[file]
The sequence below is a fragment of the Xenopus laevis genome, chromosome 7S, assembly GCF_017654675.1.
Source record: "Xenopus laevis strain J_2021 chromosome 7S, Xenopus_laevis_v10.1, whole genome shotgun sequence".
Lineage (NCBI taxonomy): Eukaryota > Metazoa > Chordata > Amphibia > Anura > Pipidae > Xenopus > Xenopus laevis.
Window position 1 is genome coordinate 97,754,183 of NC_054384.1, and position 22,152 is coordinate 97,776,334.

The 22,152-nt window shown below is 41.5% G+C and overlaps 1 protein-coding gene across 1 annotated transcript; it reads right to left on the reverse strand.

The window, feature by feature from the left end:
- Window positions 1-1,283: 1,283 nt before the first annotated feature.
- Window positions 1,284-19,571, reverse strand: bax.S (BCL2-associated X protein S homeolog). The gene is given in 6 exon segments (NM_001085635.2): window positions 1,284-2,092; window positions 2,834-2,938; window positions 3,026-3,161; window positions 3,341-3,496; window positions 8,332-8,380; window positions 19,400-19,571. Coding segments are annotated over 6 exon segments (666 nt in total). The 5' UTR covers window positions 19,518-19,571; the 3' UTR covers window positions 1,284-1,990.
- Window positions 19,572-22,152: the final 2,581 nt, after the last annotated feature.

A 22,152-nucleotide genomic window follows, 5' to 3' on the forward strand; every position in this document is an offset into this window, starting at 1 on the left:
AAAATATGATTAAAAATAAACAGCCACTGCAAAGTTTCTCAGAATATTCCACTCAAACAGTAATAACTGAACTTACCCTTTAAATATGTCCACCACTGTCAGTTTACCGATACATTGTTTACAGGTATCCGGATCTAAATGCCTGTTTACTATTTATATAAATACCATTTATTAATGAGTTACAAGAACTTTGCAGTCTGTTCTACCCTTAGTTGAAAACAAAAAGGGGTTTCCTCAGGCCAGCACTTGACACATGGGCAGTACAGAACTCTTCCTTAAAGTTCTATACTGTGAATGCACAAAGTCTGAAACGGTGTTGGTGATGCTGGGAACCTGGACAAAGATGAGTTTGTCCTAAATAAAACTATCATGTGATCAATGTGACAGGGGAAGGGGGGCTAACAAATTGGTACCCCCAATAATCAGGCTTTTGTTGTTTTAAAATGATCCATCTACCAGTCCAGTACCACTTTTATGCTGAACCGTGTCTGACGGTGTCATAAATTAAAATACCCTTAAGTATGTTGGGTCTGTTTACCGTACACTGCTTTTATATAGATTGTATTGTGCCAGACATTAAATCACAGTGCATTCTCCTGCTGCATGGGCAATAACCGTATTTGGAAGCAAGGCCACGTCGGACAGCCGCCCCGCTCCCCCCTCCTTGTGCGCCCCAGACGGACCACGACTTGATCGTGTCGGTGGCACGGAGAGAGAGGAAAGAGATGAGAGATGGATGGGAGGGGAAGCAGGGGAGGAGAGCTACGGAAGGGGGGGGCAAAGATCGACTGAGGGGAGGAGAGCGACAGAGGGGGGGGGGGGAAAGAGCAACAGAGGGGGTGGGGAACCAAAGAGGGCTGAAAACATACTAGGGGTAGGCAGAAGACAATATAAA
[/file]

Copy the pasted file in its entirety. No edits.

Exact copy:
The sequence below is a fragment of the Xenopus laevis genome, chromosome 7S, assembly GCF_017654675.1.
Source record: "Xenopus laevis strain J_2021 chromosome 7S, Xenopus_laevis_v10.1, whole genome shotgun sequence".
Lineage (NCBI taxonomy): Eukaryota > Metazoa > Chordata > Amphibia > Anura > Pipidae > Xenopus > Xenopus laevis.
Window position 1 is genome coordinate 97,754,183 of NC_054384.1, and position 22,152 is coordinate 97,776,334.

The 22,152-nt window shown below is 41.5% G+C and overlaps 1 protein-coding gene across 1 annotated transcript; it reads right to left on the reverse strand.

The window, feature by feature from the left end:
- Window positions 1-1,283: 1,283 nt before the first annotated feature.
- Window positions 1,284-19,571, reverse strand: bax.S (BCL2-associated X protein S homeolog). The gene is given in 6 exon segments (NM_001085635.2): window positions 1,284-2,092; window positions 2,834-2,938; window positions 3,026-3,161; window positions 3,341-3,496; window positions 8,332-8,380; window positions 19,400-19,571. Coding segments are annotated over 6 exon segments (666 nt in total). The 5' UTR covers window positions 19,518-19,571; the 3' UTR covers window positions 1,284-1,990.
- Window positions 19,572-22,152: the final 2,581 nt, after the last annotated feature.

A 22,152-nucleotide genomic window follows, 5' to 3' on the forward strand; every position in this document is an offset into this window, starting at 1 on the left:
AAAATATGATTAAAAATAAACAGCCACTGCAAAGTTTCTCAGAATATTCCACTCAAACAGTAATAACTGAACTTACCCTTTAAATATGTCCACCACTGTCAGTTTACCGATACATTGTTTACAGGTATCCGGATCTAAATGCCTGTTTACTATTTATATAAATACCATTTATTAATGAGTTACAAGAACTTTGCAGTCTGTTCTACCCTTAGTTGAAAACAAAAAGGGGTTTCCTCAGGCCAGCACTTGACACATGGGCAGTACAGAACTCTTCCTTAAAGTTCTATACTGTGAATGCACAAAGTCTGAAACGGTGTTGGTGATGCTGGGAACCTGGACAAAGATGAGTTTGTCCTAAATAAAACTATCATGTGATCAATGTGACAGGGGAAGGGGGGCTAACAAATTGGTACCCCCAATAATCAGGCTTTTGTTGTTTTAAAATGATCCATCTACCAGTCCAGTACCACTTTTATGCTGAACCGTGTCTGACGGTGTCATAAATTAAAATACCCTTAAGTATGTTGGGTCTGTTTACCGTACACTGCTTTTATATAGATTGTATTGTGCCAGACATTAAATCACAGTGCATTCTCCTGCTGCATGGGCAATAACCGTATTTGGAAGCAAGGCCACGTCGGACAGCCGCCCCGCTCCCCCCTCCTTGTGCGCCCCAGACGGACCACGACTTGATCGTGTCGGTGGCACGGAGAGAGAGGAAAGAGATGAGAGATGGATGGGAGGGGAAGCAGGGGAGGAGAGCTACGGAAGGGGGGGGCAAAGATCGACTGAGGGGAGGAGAGCGACAGAGGGGGGGGGGGGAAAGAGCAACAGAGGGGGTGGGGAACCAAAGAGGGCTGAAAACATACTAGGGGTAGGCAGAAGACAATATAAA